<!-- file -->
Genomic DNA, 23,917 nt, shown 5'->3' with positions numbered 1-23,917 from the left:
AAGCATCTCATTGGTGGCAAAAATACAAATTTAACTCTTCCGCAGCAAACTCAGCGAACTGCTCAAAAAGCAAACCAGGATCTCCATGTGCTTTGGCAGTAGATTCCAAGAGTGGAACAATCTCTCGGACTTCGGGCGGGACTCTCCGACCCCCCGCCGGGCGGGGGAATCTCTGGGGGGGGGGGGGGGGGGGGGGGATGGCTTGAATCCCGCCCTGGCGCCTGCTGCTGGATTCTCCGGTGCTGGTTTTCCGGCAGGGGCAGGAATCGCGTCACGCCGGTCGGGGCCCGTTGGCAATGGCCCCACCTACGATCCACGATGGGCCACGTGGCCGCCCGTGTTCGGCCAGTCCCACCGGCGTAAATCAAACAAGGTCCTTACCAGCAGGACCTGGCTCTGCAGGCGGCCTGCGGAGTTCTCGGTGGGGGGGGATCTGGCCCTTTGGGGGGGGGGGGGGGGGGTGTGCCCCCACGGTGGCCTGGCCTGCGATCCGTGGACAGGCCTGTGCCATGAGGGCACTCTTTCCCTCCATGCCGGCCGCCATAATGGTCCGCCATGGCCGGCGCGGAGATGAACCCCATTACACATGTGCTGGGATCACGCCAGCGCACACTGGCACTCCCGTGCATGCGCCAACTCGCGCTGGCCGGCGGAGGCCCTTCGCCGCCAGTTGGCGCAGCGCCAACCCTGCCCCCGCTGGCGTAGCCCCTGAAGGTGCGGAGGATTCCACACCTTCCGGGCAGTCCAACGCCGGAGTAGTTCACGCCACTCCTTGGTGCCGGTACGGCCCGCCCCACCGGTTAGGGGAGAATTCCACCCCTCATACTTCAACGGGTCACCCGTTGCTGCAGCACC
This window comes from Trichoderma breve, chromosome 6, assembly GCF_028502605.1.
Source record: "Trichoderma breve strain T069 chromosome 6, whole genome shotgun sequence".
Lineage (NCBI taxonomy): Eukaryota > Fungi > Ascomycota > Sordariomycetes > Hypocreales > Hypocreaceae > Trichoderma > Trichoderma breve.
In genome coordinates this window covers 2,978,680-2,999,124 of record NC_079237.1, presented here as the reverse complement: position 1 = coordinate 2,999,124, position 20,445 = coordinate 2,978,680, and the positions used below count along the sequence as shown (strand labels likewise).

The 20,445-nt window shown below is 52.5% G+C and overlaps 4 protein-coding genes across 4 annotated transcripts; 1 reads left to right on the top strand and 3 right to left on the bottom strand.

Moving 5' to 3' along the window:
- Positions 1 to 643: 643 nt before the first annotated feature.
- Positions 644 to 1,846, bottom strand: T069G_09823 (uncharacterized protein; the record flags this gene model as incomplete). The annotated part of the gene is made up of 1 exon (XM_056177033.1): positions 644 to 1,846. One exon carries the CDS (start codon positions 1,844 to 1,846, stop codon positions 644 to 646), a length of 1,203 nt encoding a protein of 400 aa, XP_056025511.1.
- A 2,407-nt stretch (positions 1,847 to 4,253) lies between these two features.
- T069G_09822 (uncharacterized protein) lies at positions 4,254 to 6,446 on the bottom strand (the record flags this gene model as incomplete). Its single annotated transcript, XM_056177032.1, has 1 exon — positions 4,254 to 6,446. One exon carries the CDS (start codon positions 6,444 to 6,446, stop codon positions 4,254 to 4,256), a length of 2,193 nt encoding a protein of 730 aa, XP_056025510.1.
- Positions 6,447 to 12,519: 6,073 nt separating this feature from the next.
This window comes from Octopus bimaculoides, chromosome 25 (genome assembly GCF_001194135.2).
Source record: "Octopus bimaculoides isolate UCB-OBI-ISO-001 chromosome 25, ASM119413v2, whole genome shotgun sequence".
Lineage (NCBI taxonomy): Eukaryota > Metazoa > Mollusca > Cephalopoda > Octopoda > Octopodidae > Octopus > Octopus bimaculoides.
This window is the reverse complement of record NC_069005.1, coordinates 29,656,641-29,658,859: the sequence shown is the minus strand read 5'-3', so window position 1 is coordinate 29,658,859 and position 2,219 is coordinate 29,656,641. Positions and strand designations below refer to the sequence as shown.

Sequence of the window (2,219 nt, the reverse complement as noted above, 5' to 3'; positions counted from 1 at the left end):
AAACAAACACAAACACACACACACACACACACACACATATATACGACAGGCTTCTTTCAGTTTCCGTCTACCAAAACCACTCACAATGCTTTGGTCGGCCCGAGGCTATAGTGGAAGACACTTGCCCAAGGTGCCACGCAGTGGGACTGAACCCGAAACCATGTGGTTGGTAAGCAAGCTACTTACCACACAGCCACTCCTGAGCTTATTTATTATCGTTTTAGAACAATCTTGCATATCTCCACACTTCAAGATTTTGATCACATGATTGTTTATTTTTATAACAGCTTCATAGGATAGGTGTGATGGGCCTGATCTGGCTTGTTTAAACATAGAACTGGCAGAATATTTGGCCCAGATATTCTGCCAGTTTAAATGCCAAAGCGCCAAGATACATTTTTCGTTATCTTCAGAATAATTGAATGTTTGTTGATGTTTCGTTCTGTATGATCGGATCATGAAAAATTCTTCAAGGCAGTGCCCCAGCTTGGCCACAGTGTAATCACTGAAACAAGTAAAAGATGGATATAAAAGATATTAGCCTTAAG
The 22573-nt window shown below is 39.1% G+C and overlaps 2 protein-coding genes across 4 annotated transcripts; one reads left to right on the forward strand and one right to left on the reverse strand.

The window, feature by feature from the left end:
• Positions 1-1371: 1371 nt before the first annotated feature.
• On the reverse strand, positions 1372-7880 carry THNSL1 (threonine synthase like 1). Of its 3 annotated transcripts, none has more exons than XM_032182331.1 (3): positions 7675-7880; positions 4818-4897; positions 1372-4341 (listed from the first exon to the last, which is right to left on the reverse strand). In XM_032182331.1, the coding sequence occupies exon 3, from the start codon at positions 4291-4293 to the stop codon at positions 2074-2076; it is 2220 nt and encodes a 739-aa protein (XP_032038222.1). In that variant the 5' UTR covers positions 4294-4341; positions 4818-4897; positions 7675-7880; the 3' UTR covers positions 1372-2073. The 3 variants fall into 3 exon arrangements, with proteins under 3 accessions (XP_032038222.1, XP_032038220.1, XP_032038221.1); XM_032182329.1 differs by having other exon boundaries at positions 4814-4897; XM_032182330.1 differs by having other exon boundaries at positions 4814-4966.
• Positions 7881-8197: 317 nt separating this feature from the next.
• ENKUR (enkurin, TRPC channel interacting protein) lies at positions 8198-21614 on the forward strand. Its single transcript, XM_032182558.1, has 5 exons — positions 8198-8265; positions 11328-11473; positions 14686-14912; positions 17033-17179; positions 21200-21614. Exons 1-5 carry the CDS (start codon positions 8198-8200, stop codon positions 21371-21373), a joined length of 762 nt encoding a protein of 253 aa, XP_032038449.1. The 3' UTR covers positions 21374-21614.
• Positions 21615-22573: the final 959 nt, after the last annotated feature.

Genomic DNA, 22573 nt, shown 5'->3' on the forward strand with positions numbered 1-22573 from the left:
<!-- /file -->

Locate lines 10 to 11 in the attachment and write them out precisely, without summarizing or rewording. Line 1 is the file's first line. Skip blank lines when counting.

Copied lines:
- Positions 644 to 1,846, bottom strand: T069G_09823 (uncharacterized protein; the record flags this gene model as incomplete). The annotated part of the gene is made up of 1 exon (XM_056177033.1): positions 644 to 1,846. One exon carries the CDS (start codon positions 1,844 to 1,846, stop codon positions 644 to 646), a length of 1,203 nt encoding a protein of 400 aa, XP_056025511.1.
- A 2,407-nt stretch (positions 1,847 to 4,253) lies between these two features.